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City council postpones new library discussion after hearing cost has ballooned to $64 million

What was supposed to be discussed at Monday's council meeting will now be discussed in the fall in light of new financial information that says cost has jumped $14.4 million
20190715 library ts
Concept drawing of the new main library.

City staff has learned that the new main library to be built on Baker Street will cost $14.4 million more than originally anticipated.

A city news release issued late Thursday says staff received the new information three days ago

"Three days ago, city staff received the first cost summary of the current library design and were surprised to learn the forecasted cost is in fact $64.4 million—$14.4 million higher than understood at the time the report was authored," said the news release.

As a result an expected discussion at Monday's meeting of city council regarding an earlier staff recommendation about looking into the downsizing of the new library is being postponed.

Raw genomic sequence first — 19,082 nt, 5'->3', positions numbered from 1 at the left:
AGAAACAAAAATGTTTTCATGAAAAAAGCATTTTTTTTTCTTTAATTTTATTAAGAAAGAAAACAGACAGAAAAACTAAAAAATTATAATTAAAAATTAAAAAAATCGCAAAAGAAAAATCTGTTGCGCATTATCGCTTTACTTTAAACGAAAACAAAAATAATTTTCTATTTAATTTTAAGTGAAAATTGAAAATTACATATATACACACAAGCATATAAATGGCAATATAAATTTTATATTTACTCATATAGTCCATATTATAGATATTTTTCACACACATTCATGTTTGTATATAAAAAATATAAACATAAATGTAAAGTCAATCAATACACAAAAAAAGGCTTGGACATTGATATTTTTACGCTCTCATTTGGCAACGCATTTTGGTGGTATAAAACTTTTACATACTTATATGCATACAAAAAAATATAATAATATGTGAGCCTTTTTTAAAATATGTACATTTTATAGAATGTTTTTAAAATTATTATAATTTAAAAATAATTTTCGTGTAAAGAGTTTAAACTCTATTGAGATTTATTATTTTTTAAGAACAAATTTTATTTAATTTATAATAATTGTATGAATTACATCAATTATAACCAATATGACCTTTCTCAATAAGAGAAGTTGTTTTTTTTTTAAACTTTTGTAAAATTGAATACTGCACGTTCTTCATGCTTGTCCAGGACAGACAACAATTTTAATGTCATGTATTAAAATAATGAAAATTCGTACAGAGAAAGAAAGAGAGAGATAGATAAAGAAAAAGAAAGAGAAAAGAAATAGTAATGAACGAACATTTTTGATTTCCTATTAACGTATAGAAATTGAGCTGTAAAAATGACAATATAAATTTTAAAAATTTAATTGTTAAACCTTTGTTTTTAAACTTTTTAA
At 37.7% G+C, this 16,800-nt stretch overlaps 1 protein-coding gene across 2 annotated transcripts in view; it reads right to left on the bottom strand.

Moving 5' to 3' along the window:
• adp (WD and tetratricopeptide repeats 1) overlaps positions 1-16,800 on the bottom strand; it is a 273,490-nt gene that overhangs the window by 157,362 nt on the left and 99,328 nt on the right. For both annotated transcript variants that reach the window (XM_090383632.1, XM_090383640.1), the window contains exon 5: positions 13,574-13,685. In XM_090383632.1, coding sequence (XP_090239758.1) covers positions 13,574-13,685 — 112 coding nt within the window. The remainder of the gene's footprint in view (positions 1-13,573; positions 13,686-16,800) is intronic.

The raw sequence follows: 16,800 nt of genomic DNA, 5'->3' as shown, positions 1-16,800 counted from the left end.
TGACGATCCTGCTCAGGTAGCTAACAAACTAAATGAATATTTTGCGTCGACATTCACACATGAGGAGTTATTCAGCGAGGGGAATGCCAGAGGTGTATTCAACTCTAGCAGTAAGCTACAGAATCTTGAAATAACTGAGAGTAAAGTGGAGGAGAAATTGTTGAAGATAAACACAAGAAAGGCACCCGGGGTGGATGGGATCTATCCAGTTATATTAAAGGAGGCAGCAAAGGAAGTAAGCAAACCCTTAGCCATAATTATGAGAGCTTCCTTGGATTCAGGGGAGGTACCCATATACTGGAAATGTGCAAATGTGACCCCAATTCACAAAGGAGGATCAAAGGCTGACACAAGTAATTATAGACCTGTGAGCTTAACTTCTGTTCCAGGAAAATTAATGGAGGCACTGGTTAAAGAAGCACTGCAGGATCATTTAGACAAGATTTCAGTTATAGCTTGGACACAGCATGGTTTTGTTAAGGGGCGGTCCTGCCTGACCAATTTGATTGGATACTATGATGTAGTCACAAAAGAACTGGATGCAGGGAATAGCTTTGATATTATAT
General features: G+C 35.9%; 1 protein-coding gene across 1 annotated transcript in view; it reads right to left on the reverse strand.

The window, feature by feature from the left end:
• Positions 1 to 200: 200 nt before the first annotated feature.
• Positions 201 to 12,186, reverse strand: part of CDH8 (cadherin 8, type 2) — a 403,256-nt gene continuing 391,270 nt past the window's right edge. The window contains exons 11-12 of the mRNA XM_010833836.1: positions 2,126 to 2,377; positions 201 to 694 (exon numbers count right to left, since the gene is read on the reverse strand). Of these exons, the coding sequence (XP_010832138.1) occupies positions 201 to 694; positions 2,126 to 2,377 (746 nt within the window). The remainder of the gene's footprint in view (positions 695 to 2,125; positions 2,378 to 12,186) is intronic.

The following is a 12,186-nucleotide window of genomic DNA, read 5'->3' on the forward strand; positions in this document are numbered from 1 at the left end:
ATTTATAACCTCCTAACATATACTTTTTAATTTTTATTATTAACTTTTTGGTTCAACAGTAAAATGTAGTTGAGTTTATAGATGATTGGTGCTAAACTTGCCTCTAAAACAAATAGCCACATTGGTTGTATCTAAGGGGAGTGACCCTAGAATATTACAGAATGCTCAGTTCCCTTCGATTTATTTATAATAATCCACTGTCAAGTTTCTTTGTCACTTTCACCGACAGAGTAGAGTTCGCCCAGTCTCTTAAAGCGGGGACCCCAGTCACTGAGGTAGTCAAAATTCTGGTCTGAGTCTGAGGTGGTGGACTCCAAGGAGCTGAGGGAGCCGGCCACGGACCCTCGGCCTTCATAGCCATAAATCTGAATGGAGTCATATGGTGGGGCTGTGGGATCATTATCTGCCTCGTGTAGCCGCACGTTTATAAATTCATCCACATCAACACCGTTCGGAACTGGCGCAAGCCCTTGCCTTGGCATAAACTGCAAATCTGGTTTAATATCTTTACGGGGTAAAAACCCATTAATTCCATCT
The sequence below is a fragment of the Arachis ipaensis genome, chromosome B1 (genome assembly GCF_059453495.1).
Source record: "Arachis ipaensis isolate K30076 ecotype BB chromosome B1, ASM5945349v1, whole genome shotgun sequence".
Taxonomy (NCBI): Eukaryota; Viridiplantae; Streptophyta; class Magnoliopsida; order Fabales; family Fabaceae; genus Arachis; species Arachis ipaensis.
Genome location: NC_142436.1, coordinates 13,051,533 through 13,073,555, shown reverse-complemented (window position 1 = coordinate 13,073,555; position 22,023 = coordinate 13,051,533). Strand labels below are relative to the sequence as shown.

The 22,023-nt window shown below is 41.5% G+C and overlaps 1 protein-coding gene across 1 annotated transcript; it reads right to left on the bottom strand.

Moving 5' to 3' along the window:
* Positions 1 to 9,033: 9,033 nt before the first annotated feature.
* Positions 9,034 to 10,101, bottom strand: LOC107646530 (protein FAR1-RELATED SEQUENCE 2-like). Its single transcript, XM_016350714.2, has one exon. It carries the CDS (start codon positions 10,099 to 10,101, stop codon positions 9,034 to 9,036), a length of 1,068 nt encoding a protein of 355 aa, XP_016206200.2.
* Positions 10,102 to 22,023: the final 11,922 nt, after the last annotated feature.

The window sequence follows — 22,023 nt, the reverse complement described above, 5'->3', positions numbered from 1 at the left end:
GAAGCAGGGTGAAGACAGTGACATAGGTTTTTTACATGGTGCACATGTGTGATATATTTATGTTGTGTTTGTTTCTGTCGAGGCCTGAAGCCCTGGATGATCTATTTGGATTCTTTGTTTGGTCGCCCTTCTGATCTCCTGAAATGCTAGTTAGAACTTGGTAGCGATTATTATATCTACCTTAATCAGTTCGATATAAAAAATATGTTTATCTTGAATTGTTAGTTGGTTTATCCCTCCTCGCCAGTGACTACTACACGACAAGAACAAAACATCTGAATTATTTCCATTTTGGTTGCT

That report was written before the new information was delivered to city staff.

"The scheduled discussion of a staff report that recommends investigating the downsizing of the new main library on Baker Street, and what was expected to be a long list of delegates, has been removed from the agenda," the city release said.

Numerous delegates were expected.

Council endorsed a 2017 business case that projected a cost of $46 million to build a new library. A number of different financial pressures since then — including a cap on development charges that could be used for funding, and potential impacts of the provincial Bill 108 — led to the staff recommendation about investigating the possibility of downsizing the project by roughly 25 per cent.

“This pause allows us to work through various scenarios, and then help council understand the implications of each as it works to balance affordability with its vision for a new library," said deputy CAO Scott Stewart.

"A smaller library is one option. Reducing the scope of other tax-funded capital projects, increasing property taxes, an enhanced fundraising campaign, and/or introducing a special levy are others. These are among a handful of ways council might choose to narrow the funding gap if the current library design is the preferred option.”

Staff will schedule a public session for council in the fall, at which council can explore the implications of the various options for narrowing the funding gap.

Anyone wishing to delegate on the subject will be able to do so at a future meeting, the city said.